Safeguarding Civil Liberties in Government Data Collection in a Crisis and Beyond

Even in a pandemic, policymakers should consider ways to ensure that the government’s collection and use of personal information is not a gateway for potential civil-liberty abuses. As the Cato Institute’s Matthew Feeney argues, crises can prompt policy responses that can curtail freedoms in ways that later prove to be ineffective and unnecessary, so policymakers should ask tough questions and cautiously approach these policy changes. With the difficulty of the situation at hand and the potential benefits of data in the pandemic response, there are some important limitations, such as sunsetting the emergency policies, policymakers can place on both government collection and usage that can provide the information needed for an informed response while still protecting individuals from the potential for government surveillance abuse.

When possible, data used for public health purposes in the pandemic should be aggregated and deidentified or anonymized to the extent possible. This information is likely sufficient for many of the benefits of government use of such data such as tracking the spread, identifying clusters, and determining the effectiveness of different restrictions. State and local officials might use data on a more specific county or city level, for example, to determine where “stay-at-home” orders or additional medical resources are necessary. The data utilized for pandemic purposes should whenever possible be obtained through voluntary consent and have a transparent purpose for the data collection and usage. This can be seen, for example, in surveys that individuals complete to inform researchers about their current behavior and by allowing infected individuals to opt-in to the sharing of information with their contacts.

Policymakers should also establish appropriate limitations on the use of data to prevent its exploitation beyond the pandemic that could result in surveillance or other damage to civil liberties. Policies allowing the government collection of personal health or location information should have clear restrictions regarding its use only for COVID-19 related responses. As civil liberties advocates suggest this would include preventing the use of the data collected for law enforcement or immigration purposes that could result in potentially unconstitutional government surveillance and monitoring. In addition to limitations on what such data could be used for,  policies should be accompanied by clear timetables that sunset such provisions at the crisis’s end. Such provisions prevent regulatory creep that in this case risk significant changes in expectation of protection form government intrusion into an individual’s health and home.. Creating sunsets would require further debate for similar collection or uses in any future emergencies and help limit the possibility of such information being used for oppressive purposes outside of a crisis.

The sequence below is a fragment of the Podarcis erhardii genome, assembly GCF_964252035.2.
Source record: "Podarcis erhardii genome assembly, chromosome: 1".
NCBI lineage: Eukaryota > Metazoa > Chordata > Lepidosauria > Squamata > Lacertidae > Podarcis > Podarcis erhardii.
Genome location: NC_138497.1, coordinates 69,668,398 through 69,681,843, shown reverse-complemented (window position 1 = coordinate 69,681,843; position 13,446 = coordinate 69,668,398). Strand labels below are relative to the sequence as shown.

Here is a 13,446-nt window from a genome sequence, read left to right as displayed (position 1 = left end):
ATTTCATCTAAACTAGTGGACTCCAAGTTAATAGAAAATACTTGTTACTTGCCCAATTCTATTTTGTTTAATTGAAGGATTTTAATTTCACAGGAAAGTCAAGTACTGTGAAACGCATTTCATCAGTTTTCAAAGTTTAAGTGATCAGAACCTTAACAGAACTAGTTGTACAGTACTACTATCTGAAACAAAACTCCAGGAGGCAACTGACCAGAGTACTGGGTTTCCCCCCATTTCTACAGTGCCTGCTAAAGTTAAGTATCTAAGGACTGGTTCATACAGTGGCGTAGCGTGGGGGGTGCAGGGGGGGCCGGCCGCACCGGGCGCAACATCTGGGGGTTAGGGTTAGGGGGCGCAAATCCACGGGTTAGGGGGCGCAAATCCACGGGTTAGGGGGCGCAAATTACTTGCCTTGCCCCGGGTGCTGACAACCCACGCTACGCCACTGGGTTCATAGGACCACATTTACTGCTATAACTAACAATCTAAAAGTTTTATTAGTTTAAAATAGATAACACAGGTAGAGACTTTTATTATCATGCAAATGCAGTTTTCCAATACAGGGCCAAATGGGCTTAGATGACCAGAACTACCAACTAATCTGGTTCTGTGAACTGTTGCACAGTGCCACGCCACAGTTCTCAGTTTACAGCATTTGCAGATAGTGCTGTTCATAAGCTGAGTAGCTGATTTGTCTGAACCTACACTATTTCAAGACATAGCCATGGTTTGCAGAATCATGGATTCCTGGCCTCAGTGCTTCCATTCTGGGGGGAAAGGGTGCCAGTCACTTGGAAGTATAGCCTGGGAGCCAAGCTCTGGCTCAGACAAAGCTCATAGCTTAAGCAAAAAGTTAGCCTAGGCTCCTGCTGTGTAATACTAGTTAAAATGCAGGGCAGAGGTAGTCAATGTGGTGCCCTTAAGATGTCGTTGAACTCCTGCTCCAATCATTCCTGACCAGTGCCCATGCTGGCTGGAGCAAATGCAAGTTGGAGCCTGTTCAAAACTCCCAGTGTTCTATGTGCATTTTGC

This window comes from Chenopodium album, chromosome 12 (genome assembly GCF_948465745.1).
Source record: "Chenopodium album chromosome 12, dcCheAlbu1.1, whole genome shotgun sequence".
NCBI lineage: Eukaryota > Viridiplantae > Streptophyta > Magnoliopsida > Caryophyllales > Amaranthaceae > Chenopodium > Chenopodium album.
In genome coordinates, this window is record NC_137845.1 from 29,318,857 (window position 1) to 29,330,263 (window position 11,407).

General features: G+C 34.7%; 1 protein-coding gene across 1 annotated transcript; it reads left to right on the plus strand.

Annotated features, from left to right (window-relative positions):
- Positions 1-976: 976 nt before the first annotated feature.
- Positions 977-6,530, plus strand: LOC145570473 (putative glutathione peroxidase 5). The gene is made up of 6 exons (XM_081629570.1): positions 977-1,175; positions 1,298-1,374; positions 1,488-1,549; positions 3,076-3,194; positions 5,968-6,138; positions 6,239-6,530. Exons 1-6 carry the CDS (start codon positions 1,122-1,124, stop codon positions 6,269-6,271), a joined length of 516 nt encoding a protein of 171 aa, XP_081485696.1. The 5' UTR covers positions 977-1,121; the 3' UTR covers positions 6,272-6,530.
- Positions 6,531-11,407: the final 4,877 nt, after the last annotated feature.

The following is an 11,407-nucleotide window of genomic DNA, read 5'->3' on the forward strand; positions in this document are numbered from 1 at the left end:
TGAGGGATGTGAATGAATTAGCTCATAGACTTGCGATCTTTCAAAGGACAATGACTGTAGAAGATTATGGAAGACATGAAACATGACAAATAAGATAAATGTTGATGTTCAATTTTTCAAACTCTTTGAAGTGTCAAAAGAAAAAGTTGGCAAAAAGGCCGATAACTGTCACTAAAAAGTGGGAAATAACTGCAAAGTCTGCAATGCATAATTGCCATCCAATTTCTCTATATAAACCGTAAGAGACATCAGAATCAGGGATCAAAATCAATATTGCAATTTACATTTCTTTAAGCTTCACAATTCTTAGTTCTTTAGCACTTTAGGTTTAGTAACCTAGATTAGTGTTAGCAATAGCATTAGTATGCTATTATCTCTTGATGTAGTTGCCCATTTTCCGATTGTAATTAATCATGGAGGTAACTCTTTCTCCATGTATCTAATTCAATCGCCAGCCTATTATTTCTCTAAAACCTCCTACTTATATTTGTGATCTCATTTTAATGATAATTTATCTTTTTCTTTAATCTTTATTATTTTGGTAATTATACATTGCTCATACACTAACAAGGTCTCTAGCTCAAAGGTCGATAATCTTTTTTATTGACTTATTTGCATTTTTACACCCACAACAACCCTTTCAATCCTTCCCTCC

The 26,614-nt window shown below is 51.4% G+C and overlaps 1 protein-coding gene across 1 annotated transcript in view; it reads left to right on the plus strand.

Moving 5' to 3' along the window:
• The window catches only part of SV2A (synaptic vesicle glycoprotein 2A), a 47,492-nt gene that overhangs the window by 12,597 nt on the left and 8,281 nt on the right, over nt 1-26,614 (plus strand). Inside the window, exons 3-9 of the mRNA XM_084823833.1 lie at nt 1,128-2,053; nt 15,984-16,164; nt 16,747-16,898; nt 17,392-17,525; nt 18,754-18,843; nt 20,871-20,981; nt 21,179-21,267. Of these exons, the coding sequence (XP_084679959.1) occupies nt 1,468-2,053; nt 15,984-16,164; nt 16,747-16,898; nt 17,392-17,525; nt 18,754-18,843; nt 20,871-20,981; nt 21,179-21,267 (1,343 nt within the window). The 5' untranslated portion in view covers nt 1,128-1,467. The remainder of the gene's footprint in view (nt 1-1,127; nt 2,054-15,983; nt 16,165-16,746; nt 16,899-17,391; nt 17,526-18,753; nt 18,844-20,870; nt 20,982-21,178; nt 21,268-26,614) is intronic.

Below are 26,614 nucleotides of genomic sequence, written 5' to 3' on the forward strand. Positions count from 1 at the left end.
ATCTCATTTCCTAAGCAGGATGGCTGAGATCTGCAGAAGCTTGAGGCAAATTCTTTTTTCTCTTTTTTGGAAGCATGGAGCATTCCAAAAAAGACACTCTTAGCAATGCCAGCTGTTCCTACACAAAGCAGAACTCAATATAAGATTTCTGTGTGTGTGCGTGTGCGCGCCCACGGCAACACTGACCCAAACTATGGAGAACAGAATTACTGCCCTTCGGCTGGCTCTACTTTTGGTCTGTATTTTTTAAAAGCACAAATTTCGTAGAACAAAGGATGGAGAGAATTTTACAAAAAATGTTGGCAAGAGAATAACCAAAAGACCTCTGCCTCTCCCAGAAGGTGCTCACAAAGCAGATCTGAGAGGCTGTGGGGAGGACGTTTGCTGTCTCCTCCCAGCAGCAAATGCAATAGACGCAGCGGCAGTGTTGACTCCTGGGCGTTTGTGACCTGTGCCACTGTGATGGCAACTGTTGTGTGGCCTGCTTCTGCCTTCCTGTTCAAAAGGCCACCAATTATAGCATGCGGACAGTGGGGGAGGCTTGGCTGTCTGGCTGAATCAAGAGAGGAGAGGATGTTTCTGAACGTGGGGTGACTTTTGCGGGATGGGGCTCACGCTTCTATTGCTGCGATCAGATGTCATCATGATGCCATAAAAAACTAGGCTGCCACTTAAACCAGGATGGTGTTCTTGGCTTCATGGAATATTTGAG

Data can help policymakers craft a more targeted response to the current pandemic and could lead to a tailored policy that allows a faster reopening where safe, benefiting many individuals and businesses. Current technologies may enable a voluntary response through data opt-ins that would better inform public health officials and communities in making decisions and responding to the pandemic. Still, it is of the utmost importance that policymakers considering using personal information, even in a crisis like the COVID-19 pandemic, establish clear guardrails on its use and collection to prevent surveillance or other abuses.